"TUNGKUS" and Land with Native Titles
The majority of these titled lands were inherited from their parents and or grandparents. These are classified under local customary laws as "Pusaka" (a Sanskrit word that means "treasure" or "heirloom". It is "Tungkus" in the Kadazan Language.
The successor(s) in title is (are) not allowed under the law to sell or alienate this type of landed property. However, there are many who sell the land that they had inherited. These include land with ownership in perpetuity. The titles to these parcels of land are issued under "Native Title" or N.T. The ownership of such land is intended to remain with the family in perpetuity (forever). Non-natives cannot own Native Titled land. But there are loop-holes in the law.
Thus, a native -
1. CANNOT sell land which is a "Pusaka Land"
2. CANNOT sell Native Land to a non-Native
The present law is that if a Native Land owner secretly sell a Pusaka land, any of his or her close relatives can prevent the sale. However, notices for the transfer of ownership are put up in notice boards at respective district Land Office. There is little likelihood that the relatives will know.
If no one objects to the sale within three (3) months, the sale becomes permanent. Once this had happened, ownership of the land cannot revert to any of the close relatives. Although non-natives cannot own N.T. land they will get hold of such land via this means.
Kadazan Watch recommends that the Land Office publish the notice of sale in at least two local papers. But who will make this a reality? Even a simple thing as this may never get implemented because there are many parties with conflicting interests. What they fail to realize is that the land being sold belongs to a particular family, and their only land.
The law does not allow non-natives to own any land issued under Native Title.
However, Kadazan Watch had come to know that there are ways of going round (circumventing) the law. The native owner is offered an attractive price for the land. He or she accepts and receives payment with the condition that he or she can always redeem the land.
Letter of Attorney
will take care of bank's requirement for approving a loan to purchase
and develop the land. In time the value of the land will appreciate. And
it will become impossible for the owner to raise the money to redeem
the land. The land becomes "locked" in perpetuity.
In the meantime, the native owner may have to oblige the buyer in applying for the conversion of the land title to any title other than a Native Title. The moment this is approved the purchase will come into effect and the land, now under a different title, is alienated to the non-native.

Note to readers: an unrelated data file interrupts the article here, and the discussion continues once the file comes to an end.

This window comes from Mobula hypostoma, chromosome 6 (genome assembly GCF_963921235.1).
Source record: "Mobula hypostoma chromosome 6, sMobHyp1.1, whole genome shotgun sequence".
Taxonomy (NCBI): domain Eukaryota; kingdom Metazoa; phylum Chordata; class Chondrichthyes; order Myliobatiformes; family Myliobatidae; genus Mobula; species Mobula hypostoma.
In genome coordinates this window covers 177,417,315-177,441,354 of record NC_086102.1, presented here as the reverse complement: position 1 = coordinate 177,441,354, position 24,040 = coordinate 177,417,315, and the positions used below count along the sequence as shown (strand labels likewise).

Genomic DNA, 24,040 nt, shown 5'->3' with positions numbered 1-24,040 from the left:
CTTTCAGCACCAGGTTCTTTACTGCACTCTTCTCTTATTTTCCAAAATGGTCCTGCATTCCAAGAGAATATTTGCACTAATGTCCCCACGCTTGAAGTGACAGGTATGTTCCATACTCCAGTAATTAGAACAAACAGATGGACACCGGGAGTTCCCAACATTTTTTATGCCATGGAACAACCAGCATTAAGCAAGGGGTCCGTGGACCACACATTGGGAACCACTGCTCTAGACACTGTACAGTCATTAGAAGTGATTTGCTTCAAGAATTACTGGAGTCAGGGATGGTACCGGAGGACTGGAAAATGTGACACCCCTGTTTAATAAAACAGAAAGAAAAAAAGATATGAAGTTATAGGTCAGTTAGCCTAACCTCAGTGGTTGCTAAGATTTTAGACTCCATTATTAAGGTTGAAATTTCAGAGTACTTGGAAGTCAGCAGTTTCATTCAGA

is necessary to amend the law whereby any dealing with any N.T. land
will be null and void if it is later found out that the land is
alienated to a non-native. It does not matter when the wrong-doing is
discovered. Any government officer who goes ahead with the alienation to
a non-native is held responsible and made to answer to this wrongdoing.
The officer must face the full brunt of the law.
"Mata Pencarian" Land
The other type of land is classified under "mata pencarian" which is property acquired by the owner through his or her efforts. This can include Native Titled land. The owner can sell this type of land during his or her lifetime. However, he or she cannot sell Native Titled land to a non-native. (But see above.)
Once the land's ownership is passed down to the next generation as an inheritance, it becomes "Pusaka Land".
Refugees in One's Own Homeland
If Kadazans continue to sell off their land under whatever titles, they will end up landless and become refugees in their own homeland. This can have disastrous consequences for their people.
Stem the tide before it becomes too late. Keep your land for future generations. Value and keep your "pusaka land." Remember, land fit for human habitation is becoming scarce.
ACT NOW! for the sake of the next generation and thereafter.
November 18, 2014: Are the descendants of Maragang drifting apart?
If the descendants of Aki Maragang (KDMs) - particularly their leaders - are not very careful, the different tribal groups of natives could drift apart.
This is to the detriment of their people as the 'Momoguns' of Sabah. This does not do justice to their yearning for unity as one people.
There is no acceptable excuse for not continuing to strive for better understanding in order to forge a unity that is strong and lasting. Such unity cannot come about by way of rhetoric or showing that any particular grouping is better than another or the rest.
People can easily detect whether leaders are sincere in their struggles to bring about unity of purpose and action, a meeting of hearts and minds.
Read article on:
The Huguan Siou institution is a Kadazandusun Pusaka